Friday, April 19, 2019

That Mystic Broadcast of Oneness

cosmic broadcast It was around 1986 when one night I woke up with an "announcement" in my mind: "The mystic broadcast of oneness emanating from every point in the universe." I remember gazing at the ceiling of my room with that message reverberating through my being for a long time, as the faint light of early morning grew to illuminate the entire room.

From that experience was born the concept for the Mystic Broadcast Network, which at the pre-Internet time, I envisioned as a broadcast network of radio and TV stations with programming that enhanced higher consciousness and human evolution. I could not in a million years have conceived of what the Internet would bring a few short years later, with literally millions of video and radio channels, where anyone could have a voice.

As the Net rolled out, it seemed perhaps that early broadcast I heard was getting picked up by the general population, so maybe there just wasn't anything for me to do, personally. But, as time wore on, and the Internet turned into millions of idea bubbles, rigorously defended and attacked by other idea bubbles, I realized I needed to revive the original idea of the "broadcast of oneness", so I put up my own internet radio station that I felt was true to my original vision.

I tell this story as a result of a couple of things that happened to me this past week that showed me deeper context about that broadcast of oneness.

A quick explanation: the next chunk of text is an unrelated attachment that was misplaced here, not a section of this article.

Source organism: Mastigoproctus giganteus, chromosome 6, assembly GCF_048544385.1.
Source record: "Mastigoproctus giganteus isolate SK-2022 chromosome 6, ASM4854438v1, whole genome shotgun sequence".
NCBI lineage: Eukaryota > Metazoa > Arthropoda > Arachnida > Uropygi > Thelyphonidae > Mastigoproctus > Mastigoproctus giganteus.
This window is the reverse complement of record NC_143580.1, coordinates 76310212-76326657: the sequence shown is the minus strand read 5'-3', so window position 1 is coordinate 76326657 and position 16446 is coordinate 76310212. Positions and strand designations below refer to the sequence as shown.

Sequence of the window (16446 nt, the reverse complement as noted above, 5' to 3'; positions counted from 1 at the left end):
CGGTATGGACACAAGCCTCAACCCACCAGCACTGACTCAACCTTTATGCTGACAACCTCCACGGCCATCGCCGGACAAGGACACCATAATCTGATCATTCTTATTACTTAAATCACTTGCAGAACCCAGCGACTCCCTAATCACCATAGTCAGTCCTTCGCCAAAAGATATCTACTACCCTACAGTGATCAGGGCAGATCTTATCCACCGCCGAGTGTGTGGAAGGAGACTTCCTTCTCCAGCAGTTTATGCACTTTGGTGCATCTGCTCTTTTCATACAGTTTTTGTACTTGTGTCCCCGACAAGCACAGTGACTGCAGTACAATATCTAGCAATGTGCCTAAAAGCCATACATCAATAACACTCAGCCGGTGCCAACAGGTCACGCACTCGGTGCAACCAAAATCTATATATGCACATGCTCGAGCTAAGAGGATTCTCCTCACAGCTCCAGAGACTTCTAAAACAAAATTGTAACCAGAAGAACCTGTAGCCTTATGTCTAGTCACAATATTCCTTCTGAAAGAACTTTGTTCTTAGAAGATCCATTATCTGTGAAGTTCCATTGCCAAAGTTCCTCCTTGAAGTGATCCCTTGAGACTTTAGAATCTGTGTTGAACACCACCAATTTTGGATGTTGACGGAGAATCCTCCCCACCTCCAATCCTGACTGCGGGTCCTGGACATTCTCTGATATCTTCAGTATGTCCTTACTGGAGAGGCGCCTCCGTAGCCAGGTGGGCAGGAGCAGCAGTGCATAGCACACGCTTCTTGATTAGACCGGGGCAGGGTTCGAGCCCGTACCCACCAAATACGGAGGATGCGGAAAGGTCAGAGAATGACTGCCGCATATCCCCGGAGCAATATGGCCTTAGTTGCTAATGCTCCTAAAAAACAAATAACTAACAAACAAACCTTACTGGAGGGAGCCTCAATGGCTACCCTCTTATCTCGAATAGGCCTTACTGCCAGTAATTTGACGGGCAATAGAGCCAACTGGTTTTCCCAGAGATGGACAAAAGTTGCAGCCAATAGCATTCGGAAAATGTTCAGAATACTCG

One of my favorite consciousness raconteurs is the late Terence McKenna. In one of his talks posted on YouTube, he makes the point that Nature is continually ramifying into more and more complexity and uniqueness. He took that idea much further with the development of his Time Wave Zero Theory, where he posited a Transcendental Object at the end of time that was driving all creation toward it with infinite novelty. He even graphed a "Novelty Curve" across human history. He derived the Novelty Curve by running millions of random samplings of the I Ching hexagrams through a computer algorithm, and found that the longer the algorithm ran, it represented increasing novelty, much like computing "Pi" out to billions of decimals. He then placed a graph of this up against human history, and found that the peaks and valleys of novelty corresponded to the ups and downs of human technological and political development. These correlations were so exact and profound, he concluded that there had to be some sort of overall "oneness" algorithm that was driving the whole thing.

I spent a long time studying and mulling this over, and have come to the awareness that only within oneness can there be uniqueness. New possibilities can only occur when the oneness of the infinite is factored in. What we call "infinite" is most likely all the possibilities of life we are not aware of. And were we to step outside the dimensions of existence, we would probably see that what is newly created requires the sum total of what exists, otherwise, how could it be unique?